Category Archives: Sustainability

Lighting the Fire

We don’t use our fireplace much because it’s gas-fueled, and is not very efficient. Most of the heat goes up the stack, with little going into the house. For years we’ve aimed to rectify that, but other reno priorities always win the budgetary battle.

So we light the pilot light for only a couple of weeks each year, from near Christmas to New Year’s.

Here are two of my girls, my wife and cat, enjoying the fireplace. The third girl, the turtle, was under her broad spectrum lamp.

Yumi Choco fireplace

Two Adult, No Kids Xmas Shopping

Two adult, no kids Christmas shopping.

Wife: “I know what I want, I’ll show you on Amazon.”

Me: “It says it won’t arrive until mid-January.”

Wife: “That’s fine.”

I’ve already given her some funny Ts that I bought for myself so she can wrap them for me.

And yes, we reuse wrapping paper from year to year within our household, until it gets too ratty, and then the cat gets to play with it before it goes in the paper recycling bin.

As I’ve posted in years past, there’s not much that we want, and less that we need. In our horrendously over-consuming society, we decided years ago that we each inform the other of one or two gifts that we want, and will actually use.

Takes some of the fun out, but we allow surprise stocking stuffing, and a few minor, dollar-store type gifts of under $10 that come from “Santa” under the tree, often to both of us .

Searching Squamish, BC, for Salmon and Eagles

This is a great time of year to see salmon and eagles up the Sea-to-Sky highway heading north from Vancouver to Squamish.

Didn’t see that many of the magnificent raptors today, but enough for some decent photos.

eagle_paradise_valley_road_squamish_20141122Eagle soaring above the Paradise Valley road north of Squamish, BC

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Lunching on what appears to be a chum salmon on the Squamish River

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Cruising along the Squamish River

eagles salmon squamish bc
A mass of  biomass. Lots of carcasses near the Tenderfoot hatchery off the Paradise Valley road north of Squamish. It looks gross, but salmon bring nutrients back from the ocean that enrich our coastal forests and other wildlife.

If You’re Reading This, You’re Guilty, As am I

I am an “environmentalist.” Local papers have labelled me an “activist.”

Yet as I sit here in my office, I am surrounded by metal, plastic, wood, paper — all materials mined or “harvested” from the environment I purport to protect.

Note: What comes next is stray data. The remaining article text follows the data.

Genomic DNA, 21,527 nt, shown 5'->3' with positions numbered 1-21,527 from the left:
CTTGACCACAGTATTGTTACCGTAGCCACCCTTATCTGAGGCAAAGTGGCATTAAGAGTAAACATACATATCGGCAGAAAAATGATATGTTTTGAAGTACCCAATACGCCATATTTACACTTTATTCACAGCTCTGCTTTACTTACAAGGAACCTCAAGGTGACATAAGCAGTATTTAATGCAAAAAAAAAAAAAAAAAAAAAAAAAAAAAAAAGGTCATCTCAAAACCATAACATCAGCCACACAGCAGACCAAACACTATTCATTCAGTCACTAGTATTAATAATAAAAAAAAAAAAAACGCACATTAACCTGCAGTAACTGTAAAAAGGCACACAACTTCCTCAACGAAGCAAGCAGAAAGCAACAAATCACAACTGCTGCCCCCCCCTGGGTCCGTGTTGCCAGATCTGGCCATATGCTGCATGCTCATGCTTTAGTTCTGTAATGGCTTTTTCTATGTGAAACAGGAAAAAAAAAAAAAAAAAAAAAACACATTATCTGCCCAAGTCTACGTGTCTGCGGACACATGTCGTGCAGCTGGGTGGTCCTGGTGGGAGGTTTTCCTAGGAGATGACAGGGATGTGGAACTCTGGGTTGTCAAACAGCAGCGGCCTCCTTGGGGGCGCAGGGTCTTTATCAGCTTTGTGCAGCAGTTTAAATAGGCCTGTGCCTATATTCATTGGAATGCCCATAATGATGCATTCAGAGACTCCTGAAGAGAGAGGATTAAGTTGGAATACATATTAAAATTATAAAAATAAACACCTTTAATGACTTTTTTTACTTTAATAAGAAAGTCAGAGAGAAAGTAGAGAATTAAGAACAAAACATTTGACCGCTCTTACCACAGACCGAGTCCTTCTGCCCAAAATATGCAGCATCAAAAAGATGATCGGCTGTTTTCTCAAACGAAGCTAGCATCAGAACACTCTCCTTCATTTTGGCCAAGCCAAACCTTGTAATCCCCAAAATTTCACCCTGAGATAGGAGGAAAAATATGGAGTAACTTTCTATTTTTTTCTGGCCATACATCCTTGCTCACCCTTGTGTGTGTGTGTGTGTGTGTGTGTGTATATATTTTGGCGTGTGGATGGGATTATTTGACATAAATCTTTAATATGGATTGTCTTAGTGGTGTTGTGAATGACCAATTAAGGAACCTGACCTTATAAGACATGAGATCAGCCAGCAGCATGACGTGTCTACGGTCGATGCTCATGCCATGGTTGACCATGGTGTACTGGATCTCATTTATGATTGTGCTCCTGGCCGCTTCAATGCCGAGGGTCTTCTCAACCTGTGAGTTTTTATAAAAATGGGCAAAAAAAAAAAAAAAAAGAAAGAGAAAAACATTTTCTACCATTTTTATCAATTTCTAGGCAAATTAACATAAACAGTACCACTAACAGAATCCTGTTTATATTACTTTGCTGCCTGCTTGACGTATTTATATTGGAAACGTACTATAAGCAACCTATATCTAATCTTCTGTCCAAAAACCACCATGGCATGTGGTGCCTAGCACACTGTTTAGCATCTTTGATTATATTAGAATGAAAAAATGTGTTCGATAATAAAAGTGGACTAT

I could not be sharing this with you, if you were not also in possession of plastic, glass, various metals that make up computers or tablets or smartphones, and the electrical energy required to  charge their batteries, and run the infrastructure of the Internet.

You are all plugged into your various electrical grids. Some of you could be burning coal to read this, some of you oil. Some of you may be fortunate to be using hydro power (which still kills rivers and fish).

Anyone out there know for sure that they’re purely solar? Or geothermal? And then, what materials were used to make those panels, or bore and set up those wells?

It’s a tough world we live in, for those of us aware enough to realize that we’ve got problems.

BTW this is not meant as message of despair, it’s meant to be a message of awareness, and stimulation to design things better going forward.

Returning Salmon Highlight Wonders of Autumn

I like getting out in nature any time of year, but autumn is the season that evokes the most intense responses. Of course there’s the amazing display of colour, but there’s also a sense of excitement as the salmon return to spawn, and harvest reaches its peak with grain, fruits, and vegetables in abundance.

For me, autumn is the most stimulating time on my local waterway, Byrne Creek in southeast Burnaby, BC. I’ve volunteered as a streamkeeper for many years, and the return of salmon to spawn in this little local creek is an affirmation of efforts to maintain and restore some semblance of a natural world in an urban area.

Walking the creek and finding spawners is exhilarating. And I love to connect other folks to the creek through the awesome fish. Today I found a pair of chum spawning in an area easily viewed from the trail, and I pointed them out to several people who passed by.

“O my God!” “Really? That’s amazing!”

People are enchanted by the sight.

Sometimes the fish are not easy to see, even in a small creek like Byrne. Here’s an example of a “stealth chum” that I initially didn’t notice, though I had carefully scanned the area it was resting in.

chum salmon byrne creek